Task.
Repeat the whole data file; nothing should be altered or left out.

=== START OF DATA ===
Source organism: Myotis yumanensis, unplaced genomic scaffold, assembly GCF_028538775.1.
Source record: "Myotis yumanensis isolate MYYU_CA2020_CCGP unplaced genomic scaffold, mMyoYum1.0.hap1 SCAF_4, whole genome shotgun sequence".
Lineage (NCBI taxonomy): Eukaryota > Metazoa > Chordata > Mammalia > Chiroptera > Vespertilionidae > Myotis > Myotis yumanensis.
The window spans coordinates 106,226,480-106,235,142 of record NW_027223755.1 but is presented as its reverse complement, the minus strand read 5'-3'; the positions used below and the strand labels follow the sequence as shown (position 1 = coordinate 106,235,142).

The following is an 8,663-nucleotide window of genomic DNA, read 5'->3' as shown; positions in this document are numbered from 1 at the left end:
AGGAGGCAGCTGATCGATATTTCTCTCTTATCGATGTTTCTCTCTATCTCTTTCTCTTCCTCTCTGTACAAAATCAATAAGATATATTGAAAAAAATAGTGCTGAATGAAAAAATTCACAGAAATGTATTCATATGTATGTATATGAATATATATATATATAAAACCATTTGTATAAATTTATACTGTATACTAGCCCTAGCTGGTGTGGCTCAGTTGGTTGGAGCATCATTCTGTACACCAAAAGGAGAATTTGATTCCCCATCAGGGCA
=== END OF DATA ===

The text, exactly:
Source organism: Myotis yumanensis, unplaced genomic scaffold, assembly GCF_028538775.1.
Source record: "Myotis yumanensis isolate MYYU_CA2020_CCGP unplaced genomic scaffold, mMyoYum1.0.hap1 SCAF_4, whole genome shotgun sequence".
Lineage (NCBI taxonomy): Eukaryota > Metazoa > Chordata > Mammalia > Chiroptera > Vespertilionidae > Myotis > Myotis yumanensis.
The window spans coordinates 106,226,480-106,235,142 of record NW_027223755.1 but is presented as its reverse complement, the minus strand read 5'-3'; the positions used below and the strand labels follow the sequence as shown (position 1 = coordinate 106,235,142).

The following is an 8,663-nucleotide window of genomic DNA, read 5'->3' as shown; positions in this document are numbered from 1 at the left end:
AGGAGGCAGCTGATCGATATTTCTCTCTTATCGATGTTTCTCTCTATCTCTTTCTCTTCCTCTCTGTACAAAATCAATAAGATATATTGAAAAAAATAGTGCTGAATGAAAAAATTCACAGAAATGTATTCATATGTATGTATATGAATATATATATATATAAAACCATTTGTATAAATTTATACTGTATACTAGCCCTAGCTGGTGTGGCTCAGTTGGTTGGAGCATCATTCTGTACACCAAAAGGAGAATTTGATTCCCCATCAGGGCA